Board’s backing of Crestwood police may carry a price tag for taxpayers

Crestwood voters could eye property-tax increase in April election

Gregg Roby

Gregg Roby

By Mike Anthony

The Crestwood Board of Aldermen adopted a resolution last week affirming its support of the city’s Police Department and opposing any outsourcing of police service.

However, the board’s support for the city’s Police Department may carry a price tag, as residents could be asked to approve a tax-rate increase, possibly next April, to bolster the city’s finances.

Aldermen voted 7-0 to adopt the resolution that stated, in part, “… The Board of Aldermen has explored alternative means of providing police service to the city, and has determined that the Crestwood Police Department is perceived by its residents as being the best equipped to protect and serve the city.”

Ward 1 Alderman Darryl Wallach was absent from the April 26 meeting.

The board’s adoption of the resolution came two weeks after St. Louis County Police Chief Jon Belmar oversaw a presentation and question-and-answer period about the possibility of his department providing police service to the city. Residents — and many members of the city’s Police Department — packed the aldermanic chambers on April 12 to hear Belmar’s presentation. In February, Ward 3 Alderman Grant Mabie requested that the presentation on a potential municipal contract be scheduled.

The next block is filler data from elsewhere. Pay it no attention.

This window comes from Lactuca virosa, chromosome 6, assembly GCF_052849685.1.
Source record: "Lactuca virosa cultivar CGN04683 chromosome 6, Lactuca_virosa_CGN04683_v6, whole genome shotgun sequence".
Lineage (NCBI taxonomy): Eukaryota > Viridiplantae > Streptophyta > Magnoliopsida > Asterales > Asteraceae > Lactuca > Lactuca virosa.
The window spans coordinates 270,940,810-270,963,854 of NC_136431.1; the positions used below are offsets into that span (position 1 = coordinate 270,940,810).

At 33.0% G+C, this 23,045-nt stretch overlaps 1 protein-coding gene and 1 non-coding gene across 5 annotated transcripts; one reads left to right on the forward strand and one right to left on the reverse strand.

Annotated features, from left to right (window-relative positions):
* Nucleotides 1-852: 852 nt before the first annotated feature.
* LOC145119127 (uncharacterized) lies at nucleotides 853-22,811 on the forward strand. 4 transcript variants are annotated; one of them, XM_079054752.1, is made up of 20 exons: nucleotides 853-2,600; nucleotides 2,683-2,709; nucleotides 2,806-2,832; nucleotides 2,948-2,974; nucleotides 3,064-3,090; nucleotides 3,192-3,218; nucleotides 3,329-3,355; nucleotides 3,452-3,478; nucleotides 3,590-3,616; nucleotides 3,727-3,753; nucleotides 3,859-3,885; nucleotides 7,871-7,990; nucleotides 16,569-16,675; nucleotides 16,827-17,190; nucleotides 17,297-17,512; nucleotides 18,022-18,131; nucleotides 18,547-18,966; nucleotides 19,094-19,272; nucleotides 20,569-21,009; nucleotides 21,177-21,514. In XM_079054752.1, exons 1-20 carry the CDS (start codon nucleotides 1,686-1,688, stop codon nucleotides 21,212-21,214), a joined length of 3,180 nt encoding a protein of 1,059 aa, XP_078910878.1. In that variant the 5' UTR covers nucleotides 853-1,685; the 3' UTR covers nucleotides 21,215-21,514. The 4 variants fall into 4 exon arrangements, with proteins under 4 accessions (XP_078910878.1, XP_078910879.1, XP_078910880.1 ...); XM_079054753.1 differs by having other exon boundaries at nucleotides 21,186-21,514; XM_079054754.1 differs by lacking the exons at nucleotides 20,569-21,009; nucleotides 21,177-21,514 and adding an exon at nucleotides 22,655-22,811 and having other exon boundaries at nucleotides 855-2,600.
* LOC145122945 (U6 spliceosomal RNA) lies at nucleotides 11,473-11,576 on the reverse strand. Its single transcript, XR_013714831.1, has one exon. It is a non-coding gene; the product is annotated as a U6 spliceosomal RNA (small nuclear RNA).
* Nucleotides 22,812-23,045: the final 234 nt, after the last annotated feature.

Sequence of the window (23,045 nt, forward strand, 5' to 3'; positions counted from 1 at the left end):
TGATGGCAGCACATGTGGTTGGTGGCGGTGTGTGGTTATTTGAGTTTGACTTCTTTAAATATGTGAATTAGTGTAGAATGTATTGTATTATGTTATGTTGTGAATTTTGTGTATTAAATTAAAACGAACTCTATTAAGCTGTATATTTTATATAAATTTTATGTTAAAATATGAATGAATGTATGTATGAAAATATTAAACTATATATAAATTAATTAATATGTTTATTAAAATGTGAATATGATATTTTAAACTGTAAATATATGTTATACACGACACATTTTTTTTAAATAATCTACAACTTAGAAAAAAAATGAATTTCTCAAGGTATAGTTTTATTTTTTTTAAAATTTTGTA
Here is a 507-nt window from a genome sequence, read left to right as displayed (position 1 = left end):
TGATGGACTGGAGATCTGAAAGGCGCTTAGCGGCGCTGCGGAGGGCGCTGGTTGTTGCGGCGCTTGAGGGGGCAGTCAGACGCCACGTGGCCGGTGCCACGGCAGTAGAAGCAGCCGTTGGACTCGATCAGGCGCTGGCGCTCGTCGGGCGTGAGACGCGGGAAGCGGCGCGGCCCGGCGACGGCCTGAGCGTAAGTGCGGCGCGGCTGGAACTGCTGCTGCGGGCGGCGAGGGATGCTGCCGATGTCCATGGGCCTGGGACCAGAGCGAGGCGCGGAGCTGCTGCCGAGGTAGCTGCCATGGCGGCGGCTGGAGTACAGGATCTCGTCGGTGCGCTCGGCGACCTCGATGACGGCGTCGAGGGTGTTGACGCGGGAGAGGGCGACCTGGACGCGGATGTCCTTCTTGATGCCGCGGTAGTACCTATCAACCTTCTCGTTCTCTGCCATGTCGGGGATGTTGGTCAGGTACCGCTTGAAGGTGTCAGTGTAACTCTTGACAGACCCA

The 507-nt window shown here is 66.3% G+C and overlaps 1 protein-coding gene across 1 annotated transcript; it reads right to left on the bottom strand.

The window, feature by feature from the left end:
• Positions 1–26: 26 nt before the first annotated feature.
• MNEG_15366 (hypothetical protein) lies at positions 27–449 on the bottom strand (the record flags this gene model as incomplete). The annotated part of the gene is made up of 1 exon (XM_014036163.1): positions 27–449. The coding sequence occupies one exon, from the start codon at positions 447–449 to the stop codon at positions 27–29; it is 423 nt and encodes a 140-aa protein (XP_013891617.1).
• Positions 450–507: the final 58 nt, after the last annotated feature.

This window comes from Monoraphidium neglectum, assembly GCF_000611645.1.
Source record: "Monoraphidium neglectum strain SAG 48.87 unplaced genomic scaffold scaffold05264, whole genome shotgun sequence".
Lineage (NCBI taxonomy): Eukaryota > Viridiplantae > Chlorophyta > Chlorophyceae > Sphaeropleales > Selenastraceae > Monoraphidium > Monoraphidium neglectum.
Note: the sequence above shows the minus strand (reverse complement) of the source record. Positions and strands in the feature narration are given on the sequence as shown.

However, the resulting public outcry against contracting with the county Police Department led to the board’s adoption of the resolution.

The resolution was adopted before the winners of the April 5 election were seated — incumbent Ward 1 Alderman Richard Breeding and incumbent Ward 2 Alderman Mary Stadter, both of whom were unopposed; Ward 3 Alderman Jerry Miguel, who previously served nine years on the board; and Ward 4 Alderman Tony Kennedy, who made his first bid for office.

Residents applauded after the resolution was adopted, and Mayor Gregg Roby said, “… The aldermen, in addition to receiving probably a hundred or better emails from residents supporting (the Police Department), also had a tremendous number of individuals through our survey that we had online that responded in support of the police officers. So we appreciate that input, and it helps us to provide us with the knowledge and the information we need to move forward …”

Breeding also read a statement from Wallach, who noted that he fully supported the resolution. Wallach’s statement also cited the city’s financial situation and suggested a possible tax-rate increase be explored.

“… While we wait for the Crestwood Plaza redevelopment, we likely need to examine a potential property-tax increase to our voters in 2017 …,” according to Wallach’s statement.

Later during the meeting, after the election winners were seated, Breeding said, “… Alderman Wallach referred to this earlier tonight, but at what point do we then talk about a property-tax increase so that the residents are aware? And I’ve heard numerous residents say, ‘Keep the police. Keep the fire. I’ll pay more.’